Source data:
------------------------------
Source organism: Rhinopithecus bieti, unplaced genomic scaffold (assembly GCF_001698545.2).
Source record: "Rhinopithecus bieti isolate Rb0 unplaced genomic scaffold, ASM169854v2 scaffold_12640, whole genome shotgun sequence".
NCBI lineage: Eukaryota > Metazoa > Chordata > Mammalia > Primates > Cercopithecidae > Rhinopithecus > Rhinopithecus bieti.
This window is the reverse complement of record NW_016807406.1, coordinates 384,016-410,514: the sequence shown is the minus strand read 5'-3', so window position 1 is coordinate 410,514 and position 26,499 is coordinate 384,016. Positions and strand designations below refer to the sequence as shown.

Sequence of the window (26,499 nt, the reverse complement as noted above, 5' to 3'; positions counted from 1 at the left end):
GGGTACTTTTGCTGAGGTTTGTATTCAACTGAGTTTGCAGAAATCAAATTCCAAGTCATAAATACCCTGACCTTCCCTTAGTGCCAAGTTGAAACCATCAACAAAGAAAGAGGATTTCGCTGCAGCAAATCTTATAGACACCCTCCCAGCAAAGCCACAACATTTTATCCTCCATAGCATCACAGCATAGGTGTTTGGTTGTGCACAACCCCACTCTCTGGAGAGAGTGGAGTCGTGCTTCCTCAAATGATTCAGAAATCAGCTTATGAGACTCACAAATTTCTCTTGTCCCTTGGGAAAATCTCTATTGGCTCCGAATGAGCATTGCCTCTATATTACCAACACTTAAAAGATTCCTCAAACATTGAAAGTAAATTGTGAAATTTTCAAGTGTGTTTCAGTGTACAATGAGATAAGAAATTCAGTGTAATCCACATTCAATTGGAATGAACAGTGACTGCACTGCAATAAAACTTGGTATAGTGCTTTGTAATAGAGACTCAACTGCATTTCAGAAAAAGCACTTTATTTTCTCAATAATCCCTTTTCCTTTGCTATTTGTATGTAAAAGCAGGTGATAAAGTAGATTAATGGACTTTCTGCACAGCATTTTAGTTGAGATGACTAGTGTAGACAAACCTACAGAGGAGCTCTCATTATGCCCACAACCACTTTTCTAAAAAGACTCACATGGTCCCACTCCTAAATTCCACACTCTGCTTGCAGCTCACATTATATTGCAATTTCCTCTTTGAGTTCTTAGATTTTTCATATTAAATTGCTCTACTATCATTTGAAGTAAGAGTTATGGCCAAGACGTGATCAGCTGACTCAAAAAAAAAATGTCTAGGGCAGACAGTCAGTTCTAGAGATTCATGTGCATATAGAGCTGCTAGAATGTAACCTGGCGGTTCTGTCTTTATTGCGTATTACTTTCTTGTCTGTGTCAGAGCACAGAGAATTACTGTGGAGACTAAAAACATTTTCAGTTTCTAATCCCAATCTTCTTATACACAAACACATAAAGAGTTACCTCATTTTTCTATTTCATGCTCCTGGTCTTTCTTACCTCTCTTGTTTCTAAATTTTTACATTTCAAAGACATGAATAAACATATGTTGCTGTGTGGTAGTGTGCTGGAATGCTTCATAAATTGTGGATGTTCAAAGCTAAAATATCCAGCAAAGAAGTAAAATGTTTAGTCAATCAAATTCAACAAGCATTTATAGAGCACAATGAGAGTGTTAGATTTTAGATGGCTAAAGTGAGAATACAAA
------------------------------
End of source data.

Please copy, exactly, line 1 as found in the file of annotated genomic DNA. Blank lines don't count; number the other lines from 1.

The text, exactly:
Source organism: Rhinopithecus bieti, unplaced genomic scaffold (assembly GCF_001698545.2).